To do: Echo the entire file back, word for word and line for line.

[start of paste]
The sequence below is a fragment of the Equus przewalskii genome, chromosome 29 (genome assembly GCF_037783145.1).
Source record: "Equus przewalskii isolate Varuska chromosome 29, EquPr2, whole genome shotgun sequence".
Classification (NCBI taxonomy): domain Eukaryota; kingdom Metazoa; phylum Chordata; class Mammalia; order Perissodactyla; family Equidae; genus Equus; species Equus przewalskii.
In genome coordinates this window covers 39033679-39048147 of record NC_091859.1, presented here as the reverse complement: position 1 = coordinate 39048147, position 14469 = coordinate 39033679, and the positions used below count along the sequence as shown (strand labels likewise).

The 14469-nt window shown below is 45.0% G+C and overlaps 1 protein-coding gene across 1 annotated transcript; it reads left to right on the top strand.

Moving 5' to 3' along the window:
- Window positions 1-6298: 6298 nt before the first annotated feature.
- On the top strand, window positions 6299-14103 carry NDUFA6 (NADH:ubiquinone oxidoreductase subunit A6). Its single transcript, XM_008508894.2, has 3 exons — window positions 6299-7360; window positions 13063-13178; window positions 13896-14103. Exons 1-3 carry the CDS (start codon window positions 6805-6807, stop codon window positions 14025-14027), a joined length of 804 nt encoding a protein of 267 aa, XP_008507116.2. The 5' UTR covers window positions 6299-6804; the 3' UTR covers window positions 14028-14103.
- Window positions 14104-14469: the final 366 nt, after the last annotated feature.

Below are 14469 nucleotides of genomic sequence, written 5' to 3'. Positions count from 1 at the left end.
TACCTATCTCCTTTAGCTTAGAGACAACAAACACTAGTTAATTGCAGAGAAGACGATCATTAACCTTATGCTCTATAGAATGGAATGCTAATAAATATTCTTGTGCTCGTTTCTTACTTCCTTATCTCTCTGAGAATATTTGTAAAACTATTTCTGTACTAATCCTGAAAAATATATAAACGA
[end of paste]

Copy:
The sequence below is a fragment of the Equus przewalskii genome, chromosome 29 (genome assembly GCF_037783145.1).
Source record: "Equus przewalskii isolate Varuska chromosome 29, EquPr2, whole genome shotgun sequence".
Classification (NCBI taxonomy): domain Eukaryota; kingdom Metazoa; phylum Chordata; class Mammalia; order Perissodactyla; family Equidae; genus Equus; species Equus przewalskii.
In genome coordinates this window covers 39033679-39048147 of record NC_091859.1, presented here as the reverse complement: position 1 = coordinate 39048147, position 14469 = coordinate 39033679, and the positions used below count along the sequence as shown (strand labels likewise).

The 14469-nt window shown below is 45.0% G+C and overlaps 1 protein-coding gene across 1 annotated transcript; it reads left to right on the top strand.

Moving 5' to 3' along the window:
- Window positions 1-6298: 6298 nt before the first annotated feature.
- On the top strand, window positions 6299-14103 carry NDUFA6 (NADH:ubiquinone oxidoreductase subunit A6). Its single transcript, XM_008508894.2, has 3 exons — window positions 6299-7360; window positions 13063-13178; window positions 13896-14103. Exons 1-3 carry the CDS (start codon window positions 6805-6807, stop codon window positions 14025-14027), a joined length of 804 nt encoding a protein of 267 aa, XP_008507116.2. The 5' UTR covers window positions 6299-6804; the 3' UTR covers window positions 14028-14103.
- Window positions 14104-14469: the final 366 nt, after the last annotated feature.

Below are 14469 nucleotides of genomic sequence, written 5' to 3'. Positions count from 1 at the left end.
TACCTATCTCCTTTAGCTTAGAGACAACAAACACTAGTTAATTGCAGAGAAGACGATCATTAACCTTATGCTCTATAGAATGGAATGCTAATAAATATTCTTGTGCTCGTTTCTTACTTCCTTATCTCTCTGAGAATATTTGTAAAACTATTTCTGTACTAATCCTGAAAAATATATAAACGA